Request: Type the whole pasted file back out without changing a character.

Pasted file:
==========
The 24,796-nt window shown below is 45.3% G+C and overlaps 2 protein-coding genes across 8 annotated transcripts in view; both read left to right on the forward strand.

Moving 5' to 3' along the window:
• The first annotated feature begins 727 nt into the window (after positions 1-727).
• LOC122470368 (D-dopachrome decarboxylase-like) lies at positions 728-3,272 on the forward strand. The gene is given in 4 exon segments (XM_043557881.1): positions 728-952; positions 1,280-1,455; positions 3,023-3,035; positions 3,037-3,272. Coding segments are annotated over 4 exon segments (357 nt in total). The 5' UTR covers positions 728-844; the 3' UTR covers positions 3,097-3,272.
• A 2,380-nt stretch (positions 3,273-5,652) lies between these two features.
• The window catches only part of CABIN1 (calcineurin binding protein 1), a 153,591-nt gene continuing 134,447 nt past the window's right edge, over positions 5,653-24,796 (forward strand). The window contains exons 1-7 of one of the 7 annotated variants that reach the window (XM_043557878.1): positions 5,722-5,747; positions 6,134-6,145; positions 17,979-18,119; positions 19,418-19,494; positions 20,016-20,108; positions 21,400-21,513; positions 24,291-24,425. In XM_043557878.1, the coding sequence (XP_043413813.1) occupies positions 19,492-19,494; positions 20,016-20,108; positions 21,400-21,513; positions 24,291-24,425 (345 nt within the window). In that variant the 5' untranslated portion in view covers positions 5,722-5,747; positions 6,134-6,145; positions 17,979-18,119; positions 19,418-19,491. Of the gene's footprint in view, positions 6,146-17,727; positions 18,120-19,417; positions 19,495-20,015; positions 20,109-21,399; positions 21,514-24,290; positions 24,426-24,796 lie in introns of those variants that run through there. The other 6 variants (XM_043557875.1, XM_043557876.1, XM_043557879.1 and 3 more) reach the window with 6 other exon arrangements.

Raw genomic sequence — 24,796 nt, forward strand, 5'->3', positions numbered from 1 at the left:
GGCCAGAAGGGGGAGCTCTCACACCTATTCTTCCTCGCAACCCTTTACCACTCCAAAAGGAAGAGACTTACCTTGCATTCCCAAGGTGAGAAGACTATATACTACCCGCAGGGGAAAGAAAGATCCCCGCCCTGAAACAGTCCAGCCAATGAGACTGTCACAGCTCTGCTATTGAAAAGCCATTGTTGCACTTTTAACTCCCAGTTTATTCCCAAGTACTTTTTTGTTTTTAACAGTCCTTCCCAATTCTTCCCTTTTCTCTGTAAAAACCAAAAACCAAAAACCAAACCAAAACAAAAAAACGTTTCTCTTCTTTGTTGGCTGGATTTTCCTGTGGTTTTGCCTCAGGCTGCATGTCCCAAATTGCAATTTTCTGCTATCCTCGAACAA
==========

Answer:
The 24,796-nt window shown below is 45.3% G+C and overlaps 2 protein-coding genes across 8 annotated transcripts in view; both read left to right on the forward strand.

Moving 5' to 3' along the window:
• The first annotated feature begins 727 nt into the window (after positions 1-727).
• LOC122470368 (D-dopachrome decarboxylase-like) lies at positions 728-3,272 on the forward strand. The gene is given in 4 exon segments (XM_043557881.1): positions 728-952; positions 1,280-1,455; positions 3,023-3,035; positions 3,037-3,272. Coding segments are annotated over 4 exon segments (357 nt in total). The 5' UTR covers positions 728-844; the 3' UTR covers positions 3,097-3,272.
• A 2,380-nt stretch (positions 3,273-5,652) lies between these two features.
• The window catches only part of CABIN1 (calcineurin binding protein 1), a 153,591-nt gene continuing 134,447 nt past the window's right edge, over positions 5,653-24,796 (forward strand). The window contains exons 1-7 of one of the 7 annotated variants that reach the window (XM_043557878.1): positions 5,722-5,747; positions 6,134-6,145; positions 17,979-18,119; positions 19,418-19,494; positions 20,016-20,108; positions 21,400-21,513; positions 24,291-24,425. In XM_043557878.1, the coding sequence (XP_043413813.1) occupies positions 19,492-19,494; positions 20,016-20,108; positions 21,400-21,513; positions 24,291-24,425 (345 nt within the window). In that variant the 5' untranslated portion in view covers positions 5,722-5,747; positions 6,134-6,145; positions 17,979-18,119; positions 19,418-19,491. Of the gene's footprint in view, positions 6,146-17,727; positions 18,120-19,417; positions 19,495-20,015; positions 20,109-21,399; positions 21,514-24,290; positions 24,426-24,796 lie in introns of those variants that run through there. The other 6 variants (XM_043557875.1, XM_043557876.1, XM_043557879.1 and 3 more) reach the window with 6 other exon arrangements.

Raw genomic sequence — 24,796 nt, forward strand, 5'->3', positions numbered from 1 at the left:
GGCCAGAAGGGGGAGCTCTCACACCTATTCTTCCTCGCAACCCTTTACCACTCCAAAAGGAAGAGACTTACCTTGCATTCCCAAGGTGAGAAGACTATATACTACCCGCAGGGGAAAGAAAGATCCCCGCCCTGAAACAGTCCAGCCAATGAGACTGTCACAGCTCTGCTATTGAAAAGCCATTGTTGCACTTTTAACTCCCAGTTTATTCCCAAGTACTTTTTTGTTTTTAACAGTCCTTCCCAATTCTTCCCTTTTCTCTGTAAAAACCAAAAACCAAAAACCAAACCAAAACAAAAAAACGTTTCTCTTCTTTGTTGGCTGGATTTTCCTGTGGTTTTGCCTCAGGCTGCATGTCCCAAATTGCAATTTTCTGCTATCCTCGAACAA